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A classic variety, it partners Cabernet as the top variety and is also responsible for some of the most profound and priciest wines.
Next in importance to the Cabernet Sauvignon in Bordeaux, where it is useful in bringing lusciousness of fruit and a velvet like quality to the finish of wines which could otherwise be hard and austere. Blended with Cabernet Sauvignon it reduces the aging requirement of the former. While it is blended in the New world countries it is more commonly produced as a single variety.
Synonyms: Merleau, Bigney, Crabutet noir, Medoc noir, Petit merle, Vitraille, Semillion Rouge (Medoc ), Vitraille (Blanquefort), Bigney (Graves and Cadillac)


It has loose to compact cylindrical bunches which are small and sometimes winged. The berries are round, medium size and bluish-black and are larger and thinner skinned than the Cabernet Sauvignon berries. It is a high yielding variety, and ripens early. In the Bordeaux and other cool areas it is prone to coulure (failure of flowers to set) and rot.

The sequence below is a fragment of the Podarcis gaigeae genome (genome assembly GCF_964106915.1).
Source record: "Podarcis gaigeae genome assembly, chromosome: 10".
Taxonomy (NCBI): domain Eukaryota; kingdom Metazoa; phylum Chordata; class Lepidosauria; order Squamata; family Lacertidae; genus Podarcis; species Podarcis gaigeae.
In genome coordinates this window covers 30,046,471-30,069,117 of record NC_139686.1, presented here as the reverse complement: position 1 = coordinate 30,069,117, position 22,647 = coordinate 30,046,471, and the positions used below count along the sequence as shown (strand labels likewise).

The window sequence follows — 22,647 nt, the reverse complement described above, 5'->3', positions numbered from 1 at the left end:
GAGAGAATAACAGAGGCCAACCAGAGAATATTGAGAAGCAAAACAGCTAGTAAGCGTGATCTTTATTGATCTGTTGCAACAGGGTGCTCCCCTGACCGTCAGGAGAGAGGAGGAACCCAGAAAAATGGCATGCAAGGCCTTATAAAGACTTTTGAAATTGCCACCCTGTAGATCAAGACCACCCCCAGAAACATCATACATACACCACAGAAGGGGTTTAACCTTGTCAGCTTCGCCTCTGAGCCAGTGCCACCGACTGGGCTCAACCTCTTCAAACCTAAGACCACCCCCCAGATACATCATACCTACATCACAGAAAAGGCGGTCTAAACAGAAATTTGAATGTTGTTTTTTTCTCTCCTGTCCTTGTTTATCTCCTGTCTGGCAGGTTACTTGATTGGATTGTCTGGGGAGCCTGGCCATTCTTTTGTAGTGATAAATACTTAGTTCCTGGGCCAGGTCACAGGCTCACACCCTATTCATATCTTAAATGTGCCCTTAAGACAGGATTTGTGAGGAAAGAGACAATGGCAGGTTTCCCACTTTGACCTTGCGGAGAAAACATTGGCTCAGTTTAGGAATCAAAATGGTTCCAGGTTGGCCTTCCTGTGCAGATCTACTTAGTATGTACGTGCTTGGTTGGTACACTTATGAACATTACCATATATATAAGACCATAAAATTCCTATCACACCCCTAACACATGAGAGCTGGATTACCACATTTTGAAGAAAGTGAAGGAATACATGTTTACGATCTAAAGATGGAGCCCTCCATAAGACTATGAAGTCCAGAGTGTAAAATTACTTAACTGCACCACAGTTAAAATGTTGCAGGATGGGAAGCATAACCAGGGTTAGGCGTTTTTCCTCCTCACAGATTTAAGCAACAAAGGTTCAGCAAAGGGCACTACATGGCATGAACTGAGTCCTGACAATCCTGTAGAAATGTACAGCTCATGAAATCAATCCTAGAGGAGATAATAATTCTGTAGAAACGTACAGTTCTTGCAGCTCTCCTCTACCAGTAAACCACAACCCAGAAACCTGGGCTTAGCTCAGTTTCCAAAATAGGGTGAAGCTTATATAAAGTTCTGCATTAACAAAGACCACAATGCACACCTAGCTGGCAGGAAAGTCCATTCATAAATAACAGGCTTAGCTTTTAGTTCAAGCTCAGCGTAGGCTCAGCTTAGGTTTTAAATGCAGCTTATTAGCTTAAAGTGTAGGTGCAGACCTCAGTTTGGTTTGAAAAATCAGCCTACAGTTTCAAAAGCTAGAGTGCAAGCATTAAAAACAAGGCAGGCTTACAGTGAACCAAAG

As a variety it is capable of producing wines which are less tannic than Cabernet Sauvignon and hence faster aging. But at the same time with a deep color, and capable of great richness, though lacking a certain complexity of taste and backbone.
The wines are often identified with as having a Cabernet Sauvignon like aroma with perhaps more specific aromas such as green olive, mint, honeyed blackcurrant or plum.

Food Recommendations

As a result of the rich round fruit character of the variety it can compete with spicier game or pair with birds such as pheasant or strongly herbed terrines. The sweet-fruit edge characteristic of the variety would also allow it to go with dishes with slightly sweet sauce like wine with dried fruits sauce or oyster sauce.